Game Development Reference
In-Depth Information
mouth or the power of social networks to help spread your message, but
initially you must spend something to get the message out. Thus, the first
question to ask yourself is: what's the best way for the world to learn about
my game?
On Xbox Live!, publishers can purchase showcase slots that drive custom-
ers to the marketplace, where customers can then explore—and hopefully
purchase—their game. Web games can use Google AdWords for targeted ads
that appear alongside users' Google searches. Retail products can purchase
advertising in magazines or on television. Any type of product can send out
a press release through Business Wire in the hopes that media outlets pick
up the message and spread the word for them. The world is full of fan con-
ferences where you can host PR stunts. (As I'm writing this, I'm watching a
score of zombies shamble down the streets of San Diego's Gaslamp Quarter,
part of a promotion for a game debuting at San Diego's annual Comic-Con
festival.) But ultimately, even the most innovative of publicity stunts, press
releases, or ad campaigns amount to buying awareness, and this costs money.
For games on the Facebook platform, the amount of money required to
attract users continues to rise. Despite the innate virality of the platform, both
the platform and the users are changing in ways that have reduced the effective
infection rates one used to expect from games designed for that platform. In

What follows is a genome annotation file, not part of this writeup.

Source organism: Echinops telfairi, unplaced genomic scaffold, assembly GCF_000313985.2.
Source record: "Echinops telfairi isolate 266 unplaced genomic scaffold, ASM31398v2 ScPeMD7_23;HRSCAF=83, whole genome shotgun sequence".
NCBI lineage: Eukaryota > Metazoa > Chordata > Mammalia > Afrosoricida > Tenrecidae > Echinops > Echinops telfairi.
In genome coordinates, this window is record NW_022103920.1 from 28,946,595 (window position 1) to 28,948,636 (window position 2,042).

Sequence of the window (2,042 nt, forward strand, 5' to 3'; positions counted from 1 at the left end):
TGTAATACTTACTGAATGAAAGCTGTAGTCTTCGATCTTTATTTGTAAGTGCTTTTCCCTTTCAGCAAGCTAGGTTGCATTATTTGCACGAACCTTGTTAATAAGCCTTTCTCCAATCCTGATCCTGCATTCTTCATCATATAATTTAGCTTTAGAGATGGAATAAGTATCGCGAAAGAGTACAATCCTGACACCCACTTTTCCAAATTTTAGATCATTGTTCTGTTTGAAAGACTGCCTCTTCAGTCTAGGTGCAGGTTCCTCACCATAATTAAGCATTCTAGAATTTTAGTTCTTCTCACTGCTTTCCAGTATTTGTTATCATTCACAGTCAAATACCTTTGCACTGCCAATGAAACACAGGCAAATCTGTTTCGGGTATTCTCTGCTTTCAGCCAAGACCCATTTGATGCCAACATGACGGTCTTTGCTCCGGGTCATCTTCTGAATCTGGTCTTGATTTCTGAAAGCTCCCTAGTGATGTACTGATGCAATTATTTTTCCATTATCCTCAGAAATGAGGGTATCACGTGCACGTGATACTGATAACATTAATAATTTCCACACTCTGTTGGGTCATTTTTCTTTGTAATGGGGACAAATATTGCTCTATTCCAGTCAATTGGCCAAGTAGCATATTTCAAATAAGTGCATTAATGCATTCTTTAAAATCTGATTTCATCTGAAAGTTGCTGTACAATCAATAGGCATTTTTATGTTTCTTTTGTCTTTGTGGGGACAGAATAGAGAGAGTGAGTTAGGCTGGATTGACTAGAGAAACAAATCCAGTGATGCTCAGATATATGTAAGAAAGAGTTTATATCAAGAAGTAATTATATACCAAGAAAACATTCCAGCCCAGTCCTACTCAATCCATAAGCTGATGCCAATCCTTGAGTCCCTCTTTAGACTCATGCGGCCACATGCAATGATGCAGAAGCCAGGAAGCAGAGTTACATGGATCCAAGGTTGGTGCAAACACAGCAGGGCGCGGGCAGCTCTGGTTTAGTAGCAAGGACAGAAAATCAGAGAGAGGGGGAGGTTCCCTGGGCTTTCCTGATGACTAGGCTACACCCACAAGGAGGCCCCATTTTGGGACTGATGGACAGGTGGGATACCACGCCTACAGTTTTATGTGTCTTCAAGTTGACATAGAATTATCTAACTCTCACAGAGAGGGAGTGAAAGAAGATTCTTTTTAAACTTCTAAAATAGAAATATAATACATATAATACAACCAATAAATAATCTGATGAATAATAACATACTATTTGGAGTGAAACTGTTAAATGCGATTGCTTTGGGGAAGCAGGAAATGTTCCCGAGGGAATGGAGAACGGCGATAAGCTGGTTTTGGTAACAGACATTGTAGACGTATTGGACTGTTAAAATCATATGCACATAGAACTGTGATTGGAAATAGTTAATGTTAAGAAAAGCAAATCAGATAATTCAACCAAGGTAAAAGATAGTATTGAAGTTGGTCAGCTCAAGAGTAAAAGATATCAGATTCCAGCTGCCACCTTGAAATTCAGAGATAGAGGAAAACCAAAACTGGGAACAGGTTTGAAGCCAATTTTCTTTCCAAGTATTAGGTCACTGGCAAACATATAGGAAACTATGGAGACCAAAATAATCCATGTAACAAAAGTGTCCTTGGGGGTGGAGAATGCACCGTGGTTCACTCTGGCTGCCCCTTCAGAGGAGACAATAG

the early days of the network (just a few years ago), one user might install and
play a game, and almost assuredly several of her friends would join and also
try the game out for themselves. How could they not, with the constant bar-
rage of game advertising that would appear on their Facebook news feed? But
Facebook's designers have shut down many of the “spammy” viral channels
that promoted this kind of effect (and annoyed so many non-gamer users in
the process). And the sheer number of applications available on Facebook also
makes it much harder to break through the noise, in those few occasions where
a breakthrough is still possible. Instead, mid-2011 rates of user attraction are
reported to be around 0.5 per user (and dropping). 1 This means that for every
two new users your game acquires, you can expect one additional user to join
up. Thus, you can no longer grow a user base (on Facebook at least) through
purely viral means.
Most successful applications on Facebook (which we'll count as those
that have passed and stayed past the 100,000 daily active users mark)
have been forced to spend heavily on advertising to attract new users. And
because of those 100,000 or so average daily users, only 3 to 5 percent of
them can be counted on to pay, and some drop by the wayside each day, we
can easily see why there is a need for nearly continual advertising spend to
“feed the funnel.” The 2010 Social Gaming Summit estimated that roughly
$3 million in advertising spending would be required to take a game to
1 million DAU.
Search Nedrilad ::

Custom Search